Pensions for older people
Think You’ve Left it Too Late?
A lot of people in the fifties and sixties are concerned at their retirement prospects.
Either they haven’t bothered saving or their savings don’t look as if they’ll suffice – particularly with the very low annuity rates on offer currently.
For the first category there’s some good news in that the Government offers a Minimum Income Guarantee. This operates on a means tested basis which means you have to list all your savings and other income. The last time we looked this Guarantee Credit was £130 a week for a single person and £198 for a couple – there are top-ups for those with disabilities. There are also special rules for those with small workplace pensions.
But for the rest of us, any topping on has to come from your own resources.
For those who’ve tried to save but whose pension funds – or other retirement plans – haven’t done as well as hoped for, the comfort is that at least they’ll get this too. (We’ll ignore the fact it’s not that fair in that they presumably made some sacrifices to save while the others weren’t bothering and can qualify for means-tested help).
However there are various alternatives to consider rather than accepting what is still a pretty low income.
Your main option is to reduce your consumerist expectations and keep working!
This may not be as bad as it sounds in that it’s certainly a way to stay healthy. (Many early retirees seem to peg it somewhat early or at best lapse into the torpor of the extremely bored). And maybe it’s time to give up on always having the latest accessories anyway.
As far as working goes: The fact is there are quite a few business opportunities out there that could be suitable for the “elderly” ie require brain rather than muscle power and the wisdom that comes with experience. With the advent of new working practices ie part -time, home based, computers and the internet etc it’s not necessarily as bad as it sounds.
It’s never too late to start a pension
It really is never too late to start a pension because of the tax incentives involved and the number of different ways that you can go about arranging things.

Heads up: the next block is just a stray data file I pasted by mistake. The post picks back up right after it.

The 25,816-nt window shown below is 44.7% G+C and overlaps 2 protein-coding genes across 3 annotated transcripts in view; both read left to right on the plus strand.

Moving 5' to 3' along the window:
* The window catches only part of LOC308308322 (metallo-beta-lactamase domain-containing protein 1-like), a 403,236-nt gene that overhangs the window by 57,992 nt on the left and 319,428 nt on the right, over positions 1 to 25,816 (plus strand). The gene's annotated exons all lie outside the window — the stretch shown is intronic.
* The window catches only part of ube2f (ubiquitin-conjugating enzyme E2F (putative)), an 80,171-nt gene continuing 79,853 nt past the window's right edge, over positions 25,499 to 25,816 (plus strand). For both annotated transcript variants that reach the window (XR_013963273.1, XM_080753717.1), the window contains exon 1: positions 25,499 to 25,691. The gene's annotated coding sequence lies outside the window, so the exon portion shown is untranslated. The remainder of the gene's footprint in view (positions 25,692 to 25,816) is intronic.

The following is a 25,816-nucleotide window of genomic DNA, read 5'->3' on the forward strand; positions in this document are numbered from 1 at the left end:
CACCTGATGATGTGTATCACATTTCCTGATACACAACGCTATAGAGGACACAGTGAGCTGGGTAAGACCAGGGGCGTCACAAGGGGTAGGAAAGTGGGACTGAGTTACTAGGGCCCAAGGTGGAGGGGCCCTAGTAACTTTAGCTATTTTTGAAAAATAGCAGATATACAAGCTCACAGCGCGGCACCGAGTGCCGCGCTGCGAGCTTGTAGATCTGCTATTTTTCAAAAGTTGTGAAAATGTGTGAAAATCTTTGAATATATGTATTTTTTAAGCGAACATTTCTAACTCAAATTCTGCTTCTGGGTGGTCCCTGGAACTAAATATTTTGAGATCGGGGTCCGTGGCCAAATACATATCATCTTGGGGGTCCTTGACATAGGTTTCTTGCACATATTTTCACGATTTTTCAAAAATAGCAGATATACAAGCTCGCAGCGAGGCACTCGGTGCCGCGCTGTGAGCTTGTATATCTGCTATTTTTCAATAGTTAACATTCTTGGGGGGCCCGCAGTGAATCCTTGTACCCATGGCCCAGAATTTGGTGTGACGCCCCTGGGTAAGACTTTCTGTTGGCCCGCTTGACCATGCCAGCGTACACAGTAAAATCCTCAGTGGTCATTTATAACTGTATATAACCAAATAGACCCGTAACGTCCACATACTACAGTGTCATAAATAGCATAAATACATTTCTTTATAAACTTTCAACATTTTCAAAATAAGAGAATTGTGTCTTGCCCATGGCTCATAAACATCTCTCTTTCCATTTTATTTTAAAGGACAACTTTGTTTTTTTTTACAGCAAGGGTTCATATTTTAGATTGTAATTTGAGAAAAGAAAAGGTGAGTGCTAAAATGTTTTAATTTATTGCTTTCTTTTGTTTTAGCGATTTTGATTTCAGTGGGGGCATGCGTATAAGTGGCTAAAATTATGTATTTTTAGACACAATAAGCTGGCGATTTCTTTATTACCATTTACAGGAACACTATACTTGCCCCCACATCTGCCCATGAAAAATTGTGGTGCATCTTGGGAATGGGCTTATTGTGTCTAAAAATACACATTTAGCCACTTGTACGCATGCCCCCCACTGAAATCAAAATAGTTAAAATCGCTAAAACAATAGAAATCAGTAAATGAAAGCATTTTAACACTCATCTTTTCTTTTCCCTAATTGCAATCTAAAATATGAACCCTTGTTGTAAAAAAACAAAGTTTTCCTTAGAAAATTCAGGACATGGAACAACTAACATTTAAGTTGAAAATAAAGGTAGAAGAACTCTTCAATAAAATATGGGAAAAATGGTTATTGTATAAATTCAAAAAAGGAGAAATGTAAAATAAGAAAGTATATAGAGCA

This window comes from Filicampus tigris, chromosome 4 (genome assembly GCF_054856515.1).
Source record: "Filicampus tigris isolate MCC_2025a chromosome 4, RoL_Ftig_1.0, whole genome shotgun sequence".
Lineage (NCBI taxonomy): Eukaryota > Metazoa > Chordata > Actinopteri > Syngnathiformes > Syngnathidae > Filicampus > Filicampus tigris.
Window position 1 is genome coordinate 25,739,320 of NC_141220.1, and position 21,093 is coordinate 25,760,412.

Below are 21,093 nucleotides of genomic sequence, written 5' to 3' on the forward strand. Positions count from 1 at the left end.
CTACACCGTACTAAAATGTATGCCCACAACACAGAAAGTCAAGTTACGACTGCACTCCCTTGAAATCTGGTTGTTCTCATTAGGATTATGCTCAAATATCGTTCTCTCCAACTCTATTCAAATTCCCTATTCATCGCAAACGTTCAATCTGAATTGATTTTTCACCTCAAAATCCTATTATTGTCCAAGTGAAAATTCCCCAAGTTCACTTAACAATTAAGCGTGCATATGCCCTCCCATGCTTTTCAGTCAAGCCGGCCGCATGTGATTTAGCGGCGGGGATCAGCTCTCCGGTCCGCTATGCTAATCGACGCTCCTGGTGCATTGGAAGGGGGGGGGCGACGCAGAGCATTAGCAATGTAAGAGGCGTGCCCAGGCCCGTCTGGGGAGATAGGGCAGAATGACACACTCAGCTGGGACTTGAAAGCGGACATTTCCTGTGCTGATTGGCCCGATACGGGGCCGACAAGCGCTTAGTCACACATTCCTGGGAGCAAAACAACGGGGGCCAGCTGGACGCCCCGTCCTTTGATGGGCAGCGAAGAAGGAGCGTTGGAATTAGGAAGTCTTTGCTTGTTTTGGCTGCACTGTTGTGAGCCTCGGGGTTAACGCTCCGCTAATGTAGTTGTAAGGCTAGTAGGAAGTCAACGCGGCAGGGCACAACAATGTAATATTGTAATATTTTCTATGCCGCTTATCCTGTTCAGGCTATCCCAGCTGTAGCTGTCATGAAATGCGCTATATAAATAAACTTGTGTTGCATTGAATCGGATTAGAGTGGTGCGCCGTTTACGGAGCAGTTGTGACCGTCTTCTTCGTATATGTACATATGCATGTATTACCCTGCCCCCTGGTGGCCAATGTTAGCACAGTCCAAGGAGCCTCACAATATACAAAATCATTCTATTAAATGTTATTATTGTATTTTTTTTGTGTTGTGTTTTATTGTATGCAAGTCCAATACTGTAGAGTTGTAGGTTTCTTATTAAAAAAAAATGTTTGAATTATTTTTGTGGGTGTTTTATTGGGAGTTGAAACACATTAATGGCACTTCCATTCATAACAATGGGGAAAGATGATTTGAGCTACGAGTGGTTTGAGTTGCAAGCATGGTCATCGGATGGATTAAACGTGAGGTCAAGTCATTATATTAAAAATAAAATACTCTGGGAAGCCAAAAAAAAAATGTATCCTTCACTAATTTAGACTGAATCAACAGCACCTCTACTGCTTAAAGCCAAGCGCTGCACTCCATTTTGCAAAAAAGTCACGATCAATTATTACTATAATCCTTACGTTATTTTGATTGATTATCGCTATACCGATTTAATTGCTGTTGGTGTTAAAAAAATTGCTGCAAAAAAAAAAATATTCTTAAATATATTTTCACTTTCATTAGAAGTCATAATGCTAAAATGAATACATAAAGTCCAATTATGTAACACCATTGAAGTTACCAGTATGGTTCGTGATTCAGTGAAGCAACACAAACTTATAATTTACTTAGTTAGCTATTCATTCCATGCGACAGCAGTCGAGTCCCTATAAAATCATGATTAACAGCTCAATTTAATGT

While it is much cheaper to save over a longer period, ie to start as young as possible, don’t give up hope no matter how old you are. (See cost of delaying your pension).
You could even start a pension at the moment you retire. To see an example of how click here;
The best thing you can do is speak to an IFA who should have several useful ideas for you.
Be wary that recommendations may be linked to the commission your IFA may get.
By law, you’ll be shown their commission before going ahead with anything. Don’t be shy about challenging them about it.
To counter this problem:
- Shop around for an IFA. Go for word of mouth recommended ones.
- Use more than one IFA and compare what they say. don’t feel bad about playing them off against each other.
- Consider paying your IFA fees rather than commission. Read about fees vs Commission now
Also check out public type sources like the TUC, (Tel 020 7636 4030) your local Citizen’s Advice Bureau and even personal finance journalists on national newspapers. These guys always need something to write about and most have a “what the experts say” type section – where they could use your case.
See Useful Contacts for a few other possible public sources
How to start a pension at the moment you retire
Say you’re a 65 year old male. You’ve saved £12,000. You put this into a pension. You immediately get £8,000 added by the taxman at no extra cost to you (assuming you’re on the 40% higher rate tax band) or £3,000 added if you are a basic rate taxpayer.
You’ve now got £20,000 or £15,000.
You can take 25% of this as an immediate tax free lump sum – so you get £5,000 or £3,750.
You then buy an annuity with the remaining £15,000 or £10,750. At present rates this could get you (depending on your exact age, gender and medical conditions and your taxpayer status) around £600 to £850. This may not sound much but is a useful boost to the basic state pension of around £5,000 a year – and you’ve got your tax free lump sum to spend as well!
This trick is called “immediate vesting” and there are rules now in force to stop you doing this for larger sums – and the downside is that if you die shortly afterwards, the annuity sum will be lost.
So while the return on a sum fed through a pension plan is good, there are always downsides. Remember that there is no such thing as a completely free lunch.
If you are relatively old and want to consider saving for retirement, there are many different possibilities.